2. pgl

        Thanks but maybe you need to spell this out (did not play) because Uncle Moses is even dumber than even Donald Trump when it comes to sports. And me thinks he hates black players even more than Trump does. Sort of like – just shut up and dribble I guess.

    1. pgl

      Are you that drunk and stupid? He was injured. And as usual the worst basketball analysis ever is a continuing source of sheer laughter so much my side hurts.

      1. Moses Herzog

        @ pgl
        Oh!!!! I get it!!!! Because Trea Flopman was injured his team won by 22 points while he wasn’t playing. NOW I understand why the Atlanta Hawks had a large margin win with Trae the Flopper not even playing. I thought it might have been just because Trae “Flop Fella” Young didn’t play at all in Game 4 that Atlanta won by 22 points. You say it was the injury that produced the large point margin win for Atlanta. I didn’t know injuries helped to produce large positive point margins for the team with the injured player. Everything becomes clearer and the haze of basketball departs when you, and your hero, ESPN’s Stephen “Women Provoke Violence Against Themselves” Smith explain it for me. Learning so much from you about basketball pgl. It’s almost like attending a Stephen “Women Provoke Violence Against Themselves” Smith hosted symposium on women’s gender studies. The endless knowledge you drop is precious.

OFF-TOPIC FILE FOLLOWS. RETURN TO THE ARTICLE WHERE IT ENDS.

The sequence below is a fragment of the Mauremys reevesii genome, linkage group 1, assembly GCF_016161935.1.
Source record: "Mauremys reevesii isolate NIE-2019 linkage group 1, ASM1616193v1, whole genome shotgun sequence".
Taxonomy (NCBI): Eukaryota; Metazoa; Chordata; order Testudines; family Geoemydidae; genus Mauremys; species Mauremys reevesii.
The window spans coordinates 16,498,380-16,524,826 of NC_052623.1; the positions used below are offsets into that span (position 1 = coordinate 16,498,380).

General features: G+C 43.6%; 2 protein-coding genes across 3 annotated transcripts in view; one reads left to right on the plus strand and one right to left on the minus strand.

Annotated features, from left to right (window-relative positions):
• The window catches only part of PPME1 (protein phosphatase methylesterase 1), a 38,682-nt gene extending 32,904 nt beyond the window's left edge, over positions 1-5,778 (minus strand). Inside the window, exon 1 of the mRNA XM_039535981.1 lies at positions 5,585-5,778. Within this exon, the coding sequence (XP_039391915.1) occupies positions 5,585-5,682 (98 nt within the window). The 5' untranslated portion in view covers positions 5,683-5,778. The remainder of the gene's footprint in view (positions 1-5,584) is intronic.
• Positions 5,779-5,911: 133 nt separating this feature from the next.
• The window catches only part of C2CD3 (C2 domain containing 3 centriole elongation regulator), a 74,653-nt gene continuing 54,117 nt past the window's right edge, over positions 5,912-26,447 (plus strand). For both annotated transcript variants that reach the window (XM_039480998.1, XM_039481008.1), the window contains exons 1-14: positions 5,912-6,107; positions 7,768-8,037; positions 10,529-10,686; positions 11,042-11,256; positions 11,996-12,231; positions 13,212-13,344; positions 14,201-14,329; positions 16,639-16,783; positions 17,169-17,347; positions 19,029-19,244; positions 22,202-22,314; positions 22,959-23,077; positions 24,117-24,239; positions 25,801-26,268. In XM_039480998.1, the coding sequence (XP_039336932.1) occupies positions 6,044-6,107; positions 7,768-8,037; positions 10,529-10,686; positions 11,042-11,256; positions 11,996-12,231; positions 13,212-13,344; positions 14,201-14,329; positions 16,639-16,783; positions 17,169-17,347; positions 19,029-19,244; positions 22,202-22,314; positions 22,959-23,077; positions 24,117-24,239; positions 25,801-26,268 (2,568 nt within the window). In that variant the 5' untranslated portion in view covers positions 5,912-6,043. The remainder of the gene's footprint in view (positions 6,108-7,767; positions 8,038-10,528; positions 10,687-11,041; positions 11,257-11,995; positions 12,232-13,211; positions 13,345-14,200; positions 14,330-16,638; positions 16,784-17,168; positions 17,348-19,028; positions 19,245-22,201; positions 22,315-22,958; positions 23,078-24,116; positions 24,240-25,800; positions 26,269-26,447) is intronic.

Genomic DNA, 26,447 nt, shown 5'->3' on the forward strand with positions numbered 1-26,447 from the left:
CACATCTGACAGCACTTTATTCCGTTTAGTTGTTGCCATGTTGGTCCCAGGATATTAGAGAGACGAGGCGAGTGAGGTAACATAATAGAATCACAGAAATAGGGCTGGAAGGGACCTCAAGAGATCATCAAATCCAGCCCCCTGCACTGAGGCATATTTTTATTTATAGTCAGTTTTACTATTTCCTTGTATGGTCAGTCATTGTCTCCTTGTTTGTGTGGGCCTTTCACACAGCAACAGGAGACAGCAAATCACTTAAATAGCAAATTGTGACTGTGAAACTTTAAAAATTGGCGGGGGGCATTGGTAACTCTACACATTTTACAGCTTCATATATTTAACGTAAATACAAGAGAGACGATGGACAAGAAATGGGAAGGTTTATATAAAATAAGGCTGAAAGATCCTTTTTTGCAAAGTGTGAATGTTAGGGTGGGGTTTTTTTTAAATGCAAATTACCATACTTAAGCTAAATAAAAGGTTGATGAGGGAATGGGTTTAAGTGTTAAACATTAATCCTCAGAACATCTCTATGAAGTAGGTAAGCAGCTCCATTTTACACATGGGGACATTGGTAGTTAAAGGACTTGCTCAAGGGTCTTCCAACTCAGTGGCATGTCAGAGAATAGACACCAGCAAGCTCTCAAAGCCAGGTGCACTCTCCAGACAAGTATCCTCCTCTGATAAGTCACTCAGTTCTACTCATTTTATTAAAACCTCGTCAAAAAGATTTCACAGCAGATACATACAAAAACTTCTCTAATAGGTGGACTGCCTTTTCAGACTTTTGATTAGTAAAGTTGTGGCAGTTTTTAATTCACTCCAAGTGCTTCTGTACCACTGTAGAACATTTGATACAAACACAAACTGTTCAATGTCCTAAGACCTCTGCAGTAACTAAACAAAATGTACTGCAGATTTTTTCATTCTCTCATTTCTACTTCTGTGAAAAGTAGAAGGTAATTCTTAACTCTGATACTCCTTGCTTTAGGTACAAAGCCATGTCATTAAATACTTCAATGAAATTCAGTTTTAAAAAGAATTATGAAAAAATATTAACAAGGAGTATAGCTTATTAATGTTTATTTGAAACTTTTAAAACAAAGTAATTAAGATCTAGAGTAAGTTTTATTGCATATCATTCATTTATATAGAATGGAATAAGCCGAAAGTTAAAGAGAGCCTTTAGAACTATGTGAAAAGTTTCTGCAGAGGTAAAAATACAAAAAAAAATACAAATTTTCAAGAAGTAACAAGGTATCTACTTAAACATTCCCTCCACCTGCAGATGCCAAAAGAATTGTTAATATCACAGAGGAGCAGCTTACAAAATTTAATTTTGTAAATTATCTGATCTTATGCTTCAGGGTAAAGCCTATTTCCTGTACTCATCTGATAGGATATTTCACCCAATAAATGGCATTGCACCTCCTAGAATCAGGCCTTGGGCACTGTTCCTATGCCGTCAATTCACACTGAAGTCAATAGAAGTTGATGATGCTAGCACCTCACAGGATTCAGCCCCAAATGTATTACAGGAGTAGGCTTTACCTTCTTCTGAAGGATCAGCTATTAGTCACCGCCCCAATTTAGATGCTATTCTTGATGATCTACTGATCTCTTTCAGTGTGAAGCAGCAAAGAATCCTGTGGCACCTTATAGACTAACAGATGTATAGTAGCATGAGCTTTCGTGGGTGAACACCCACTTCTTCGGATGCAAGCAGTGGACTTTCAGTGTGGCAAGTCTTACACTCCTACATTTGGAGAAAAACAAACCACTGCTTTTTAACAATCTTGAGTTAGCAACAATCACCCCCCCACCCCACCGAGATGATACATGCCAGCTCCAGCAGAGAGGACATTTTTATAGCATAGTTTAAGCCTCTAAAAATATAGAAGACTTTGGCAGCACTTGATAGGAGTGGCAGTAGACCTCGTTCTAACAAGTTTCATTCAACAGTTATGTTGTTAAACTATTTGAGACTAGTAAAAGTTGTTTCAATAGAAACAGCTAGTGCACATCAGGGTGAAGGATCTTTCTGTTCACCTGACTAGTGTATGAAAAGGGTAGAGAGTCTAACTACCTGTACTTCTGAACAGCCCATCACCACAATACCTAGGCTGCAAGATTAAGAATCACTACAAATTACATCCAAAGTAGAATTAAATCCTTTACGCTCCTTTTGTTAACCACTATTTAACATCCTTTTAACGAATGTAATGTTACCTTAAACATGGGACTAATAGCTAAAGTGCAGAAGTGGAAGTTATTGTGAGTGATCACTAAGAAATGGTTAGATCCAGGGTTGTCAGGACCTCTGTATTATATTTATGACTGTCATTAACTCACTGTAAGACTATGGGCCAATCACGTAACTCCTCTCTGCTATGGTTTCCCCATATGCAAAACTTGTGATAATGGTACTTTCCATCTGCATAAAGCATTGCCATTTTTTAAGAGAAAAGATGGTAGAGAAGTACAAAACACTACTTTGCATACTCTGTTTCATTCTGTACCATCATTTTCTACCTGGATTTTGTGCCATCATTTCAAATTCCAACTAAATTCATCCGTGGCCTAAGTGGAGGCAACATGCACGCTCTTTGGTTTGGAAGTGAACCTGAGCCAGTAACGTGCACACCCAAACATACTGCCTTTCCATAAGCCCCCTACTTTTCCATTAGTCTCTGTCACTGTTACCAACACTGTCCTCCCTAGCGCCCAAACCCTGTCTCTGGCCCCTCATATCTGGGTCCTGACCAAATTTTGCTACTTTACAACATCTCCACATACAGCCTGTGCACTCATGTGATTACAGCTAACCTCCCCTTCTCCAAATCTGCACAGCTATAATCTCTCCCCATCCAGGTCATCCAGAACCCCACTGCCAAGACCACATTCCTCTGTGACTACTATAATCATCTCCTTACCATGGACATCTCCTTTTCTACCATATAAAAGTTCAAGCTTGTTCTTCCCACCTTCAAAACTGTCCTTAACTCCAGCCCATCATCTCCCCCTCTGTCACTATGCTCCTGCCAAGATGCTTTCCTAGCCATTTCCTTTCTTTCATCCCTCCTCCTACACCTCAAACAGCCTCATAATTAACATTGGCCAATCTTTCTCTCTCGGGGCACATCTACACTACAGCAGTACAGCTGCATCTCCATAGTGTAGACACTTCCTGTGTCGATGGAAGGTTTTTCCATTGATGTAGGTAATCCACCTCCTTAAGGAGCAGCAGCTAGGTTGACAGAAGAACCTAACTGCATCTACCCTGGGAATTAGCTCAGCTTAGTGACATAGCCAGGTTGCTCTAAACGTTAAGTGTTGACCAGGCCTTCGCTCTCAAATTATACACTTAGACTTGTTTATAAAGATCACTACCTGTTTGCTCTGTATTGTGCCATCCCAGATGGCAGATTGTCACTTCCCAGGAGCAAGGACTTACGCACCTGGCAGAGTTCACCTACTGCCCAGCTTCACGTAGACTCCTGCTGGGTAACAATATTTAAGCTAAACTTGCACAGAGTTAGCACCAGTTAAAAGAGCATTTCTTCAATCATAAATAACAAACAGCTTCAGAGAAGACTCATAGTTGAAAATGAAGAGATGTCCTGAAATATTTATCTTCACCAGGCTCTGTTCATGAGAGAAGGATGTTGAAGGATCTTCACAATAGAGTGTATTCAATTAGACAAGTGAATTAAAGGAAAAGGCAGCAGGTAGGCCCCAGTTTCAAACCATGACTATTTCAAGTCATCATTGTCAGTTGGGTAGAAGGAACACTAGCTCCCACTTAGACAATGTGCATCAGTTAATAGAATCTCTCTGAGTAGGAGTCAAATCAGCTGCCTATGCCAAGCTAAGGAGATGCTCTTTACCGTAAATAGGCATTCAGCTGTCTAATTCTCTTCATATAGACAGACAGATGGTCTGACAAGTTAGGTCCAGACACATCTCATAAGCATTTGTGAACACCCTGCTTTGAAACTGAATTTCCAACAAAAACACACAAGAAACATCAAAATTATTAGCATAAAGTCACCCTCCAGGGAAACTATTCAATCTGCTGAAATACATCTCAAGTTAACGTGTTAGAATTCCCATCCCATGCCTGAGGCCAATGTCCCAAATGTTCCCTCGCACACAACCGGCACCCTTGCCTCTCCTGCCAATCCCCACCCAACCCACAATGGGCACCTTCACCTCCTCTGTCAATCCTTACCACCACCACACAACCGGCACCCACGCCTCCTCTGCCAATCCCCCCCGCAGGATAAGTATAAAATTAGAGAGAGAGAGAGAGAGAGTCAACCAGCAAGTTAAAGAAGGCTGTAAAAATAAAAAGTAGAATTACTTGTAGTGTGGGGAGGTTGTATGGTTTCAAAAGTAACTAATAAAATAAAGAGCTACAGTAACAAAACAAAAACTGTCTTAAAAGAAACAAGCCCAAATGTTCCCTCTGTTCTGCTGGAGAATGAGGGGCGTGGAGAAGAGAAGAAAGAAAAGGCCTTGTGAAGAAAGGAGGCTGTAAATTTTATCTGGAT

1. pgl

          You have some serious emotional problems. It is a shame as most of us are enjoying these playoffs while you just go on and on with your weird hate for certain members of the NBA. Please seek professional help.

          1. Moses Herzog

            @ pgl
            Yes, because people who are “well adjusted” emotionally spend 3/4 of their days on a blog excoriating anyone with differing views. Nothing about you there speaks of someone who is emotionally unbalanced. It is interesting that one of your top 3 regular accusations others on this blog is that they are crazy. Did you meet your monthly quota for yelling out “racist!!!!” and you grabbed for the next word in your Daffy Duck lexicon?? What descriptor/word would you guess off-hand is what mental hospital patients call their doctors and family members who have them institutionalized??? Any adjectives popping to mind there??

            Do I need to give you the first letter of the word since you’re so daft you were the last citizen of New York state to figure out Andrew Cuomo is a flaming POS ???

      2. Moses Herzog

        These two links explain who commenter pgl thinks you should listen to for basketball “analysis”:

        pgl going full fanboy on his ESPN hero for “basketball analysis”: “But could you please appear on First Take and repeat your stupid rants as I would love to see Steve A. Smith dress you down as only he can.”